Now, it’s the dawn of the 5th wave, and on a lonely stretch of highway, Cassie runs from Them. The beings who only look human, who roam the countryside killing anyone they see. Who have scattered Earth’s last survivors. To stay alone is to stay alive, Cassie believes, until she meets Evan Walker. Beguiling and mysterious, Evan Walker may be Cassie’s only hope for rescuing her brother—or even saving herself. But Cassie must choose: between trust and despair, between defiance and surrender, between life and death. To give up or to get up.

My Thoughts:

Have you ever read a book and, when you break it down into its component parts, it’s obvious that you should have really enjoyed it but when you consider your overall experience with it, it was just sorta OK? That was my experience with The 5th Wave. I started out appreciating that the post-apocalyptic atmosphere was generated by an alien invasion rather than a man-made crisis but the shine wore off that aspect pretty quickly. The aliens are, for all intents and purposes, absent in the story. Oh, they’re hovering in a spaceship above planet earth. They’ve definitely caused damage to Earth and killed billions of humans. They’ve obviously made incursions onto the planet as  well. My discontent is that there’s no backstory to the aliens which means there’s no depth to their motivation for the invasion and although we meet some aliens, they seem so completely human in their thought processes and actions that I could have easily been reading a regular ol’ dime-a-dozen post-apocalyptic novel.

I liked the concept of waves of destruction intended to decimate the earth’s population in phases rather than having a gun-toting alien force land and commence wholesale slaughter. I liked the way the author configured each wave as a different kind of attack. There wasn’t a lot of detail on how it was accomplished or scientific background to it but that was understandable since the description of the waves was primarily coming from a teenager who had experienced the terrible aftermath of each attack. The story of the progression of the attacks was also rolled out gradually and it worked well as an accompaniment to the story as we learned more about Cassie.

The book is presented from the points-of-view of four characters although two of them get the most page time. The part we see from Cassie’s little brother’s perspective was, with the exception of one scene, completely pointless in my opinion. The POV switches didn’t transition with any kind of noticeable logic and when we moved from a point of drama to an alternate perspective that was in a development phase, any energy built in the storyline was killed. The fact of the matter is, I actually wasn’t involved enough to be truly disappointed at the POV switch.

Part of my lack of involvement was because I wasn’t truly invested in these characters. I came away from the novel with pretty flat character précis:

Cassie: crushed on Ben in High School but Ben never noticed her. She had to flee the aliens with her father and brother but she was separated from them. She’s being hunted by a sniper. She gets shot and then she meets Evan and the girl who started off seeming competent became pointlessly stubborn and willing to put up with this strange guy who keeps standing outside her room/bathroom/any-room-she’s-in breathing heavily. (OK, maybe he wasn’t breathing heavily but he did come across as a creepy stalker.)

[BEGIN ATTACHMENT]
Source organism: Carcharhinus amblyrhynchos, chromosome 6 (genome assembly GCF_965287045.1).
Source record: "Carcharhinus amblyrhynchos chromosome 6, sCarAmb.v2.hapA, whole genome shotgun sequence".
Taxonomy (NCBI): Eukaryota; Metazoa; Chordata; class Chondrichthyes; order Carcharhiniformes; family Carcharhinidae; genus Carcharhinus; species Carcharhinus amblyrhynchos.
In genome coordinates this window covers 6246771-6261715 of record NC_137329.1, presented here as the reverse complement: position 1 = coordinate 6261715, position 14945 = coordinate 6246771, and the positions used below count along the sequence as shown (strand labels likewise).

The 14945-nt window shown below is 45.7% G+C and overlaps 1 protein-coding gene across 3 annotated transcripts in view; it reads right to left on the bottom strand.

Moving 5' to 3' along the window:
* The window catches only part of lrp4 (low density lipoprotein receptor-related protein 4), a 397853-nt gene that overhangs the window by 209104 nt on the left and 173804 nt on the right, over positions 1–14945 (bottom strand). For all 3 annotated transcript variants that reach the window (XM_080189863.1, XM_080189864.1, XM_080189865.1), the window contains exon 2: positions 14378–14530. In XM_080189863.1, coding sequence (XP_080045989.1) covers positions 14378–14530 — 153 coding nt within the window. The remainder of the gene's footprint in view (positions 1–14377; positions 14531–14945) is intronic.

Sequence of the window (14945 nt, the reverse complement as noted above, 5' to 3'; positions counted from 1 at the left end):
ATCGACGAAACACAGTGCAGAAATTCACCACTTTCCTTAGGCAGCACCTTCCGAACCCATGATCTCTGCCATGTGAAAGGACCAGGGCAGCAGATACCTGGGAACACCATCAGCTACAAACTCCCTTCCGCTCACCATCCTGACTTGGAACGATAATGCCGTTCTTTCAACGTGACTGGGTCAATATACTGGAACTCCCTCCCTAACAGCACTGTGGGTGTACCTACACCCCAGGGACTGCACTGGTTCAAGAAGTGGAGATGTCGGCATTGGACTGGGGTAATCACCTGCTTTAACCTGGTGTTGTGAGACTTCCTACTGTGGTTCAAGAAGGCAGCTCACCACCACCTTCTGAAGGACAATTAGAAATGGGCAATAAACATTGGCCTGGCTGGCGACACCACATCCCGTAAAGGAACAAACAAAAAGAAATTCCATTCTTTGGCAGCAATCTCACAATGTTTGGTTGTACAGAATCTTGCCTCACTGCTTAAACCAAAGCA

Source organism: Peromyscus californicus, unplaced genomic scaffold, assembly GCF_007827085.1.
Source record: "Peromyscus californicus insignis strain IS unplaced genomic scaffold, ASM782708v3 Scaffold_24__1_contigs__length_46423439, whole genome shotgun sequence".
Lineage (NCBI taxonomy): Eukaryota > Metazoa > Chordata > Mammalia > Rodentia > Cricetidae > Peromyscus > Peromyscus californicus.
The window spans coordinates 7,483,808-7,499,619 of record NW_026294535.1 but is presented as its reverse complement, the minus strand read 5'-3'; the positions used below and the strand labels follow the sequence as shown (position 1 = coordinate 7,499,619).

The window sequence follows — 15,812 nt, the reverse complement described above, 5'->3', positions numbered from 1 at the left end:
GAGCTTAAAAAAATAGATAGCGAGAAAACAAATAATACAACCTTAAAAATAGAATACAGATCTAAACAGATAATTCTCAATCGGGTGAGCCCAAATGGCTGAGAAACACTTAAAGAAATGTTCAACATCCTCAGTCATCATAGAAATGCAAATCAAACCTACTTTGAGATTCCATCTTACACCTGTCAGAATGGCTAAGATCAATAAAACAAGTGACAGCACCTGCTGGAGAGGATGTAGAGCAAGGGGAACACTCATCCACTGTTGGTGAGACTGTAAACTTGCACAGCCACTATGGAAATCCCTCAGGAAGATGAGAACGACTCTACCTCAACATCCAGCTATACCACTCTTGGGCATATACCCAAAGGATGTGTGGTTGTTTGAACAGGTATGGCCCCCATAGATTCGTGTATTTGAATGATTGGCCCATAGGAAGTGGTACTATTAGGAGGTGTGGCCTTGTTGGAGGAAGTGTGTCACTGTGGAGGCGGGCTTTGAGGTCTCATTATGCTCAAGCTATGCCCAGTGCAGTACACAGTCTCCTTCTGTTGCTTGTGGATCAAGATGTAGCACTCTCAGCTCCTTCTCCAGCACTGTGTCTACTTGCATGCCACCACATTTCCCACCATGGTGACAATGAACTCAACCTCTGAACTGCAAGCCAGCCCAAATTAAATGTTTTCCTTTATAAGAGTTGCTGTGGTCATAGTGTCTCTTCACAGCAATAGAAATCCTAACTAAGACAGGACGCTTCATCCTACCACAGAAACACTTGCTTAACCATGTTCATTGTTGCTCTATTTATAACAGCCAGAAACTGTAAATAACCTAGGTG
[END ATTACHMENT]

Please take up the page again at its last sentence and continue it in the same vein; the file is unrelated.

Evan: farmboy who lost his family. He rescues Cassie and proceeds to act all creepy stalker. He goes out every night hunting, never comes back with food, and insta-bonds with Cassie, refusing to let her do anything by herself.

Zombie: I can hear you saying it… “wait, wait, who’s Zombie? He wasn’t mentioned in the Publisher’s blurb!” I know, right? I was a little surprised when he showed up too, let alone discovering I was going to spend so much time with him. He’s probably the most interesting of the characters but his part in the story is to act as the third side in some zero-on-the-chemistry-meter love triangle and to act as grist for the story-line mill about the boot camp that’s set up in a military installation where young survivors are broken down and then rebuilt into a fighting force that’s sent out to kill anyone identified as an Other. I found the details and the build-up of the bootcamp scenes no different from most of the “we’re in the army now” movies I’ve watched that cover the topic. (Oh, as for the name “Zombie,” everyone had nicknames in the bootcamp so expect to read about Nugget, Poundcake, Oompa, Flintstone, Teacup, Tank, etc.)

Sammy: cute little boy who gets separated from his sister and his stuffed bear and lives with the hope she’ll come for him.

I took issue with a few plot items that didn’t strike me as logical, one of which was (mild spoiler):

View Spoiler »

My last complaint has to do with the writing. In addition to repetitious descriptions peppered throughout, there were a lot of short sentences; in fact, the average words per sentence count was 9.6. Sometimes that’s an effective way to build tension or create a sense of rapid forward momentum but not so much in this book. For example of the truncated nature of many sections of the book:

Nobody listened. He wasn’t the boss of us anymore. The People in Charge had arrived.

And then, just as unexpectedly as it had come, the helicopter made one last turn and thundered out of sight. The sound of its rotors faded. A heavy silence flooded in after it. We were confused, stunned, frightened. They must have seen us. Why didn’t they land?

We waited for the helicopter to come back. All morning we waited. People packed up their things.

 ***

They prowl in groups. They die in clumps. Clumps of smashups. Clumps of stalls. They glimmer in the distance like jewels. And suddenly the clumps stop. The road is empty for miles.

 ***

I looked up at Corporal Branch. “Isn’t that right?”

“That’s right.”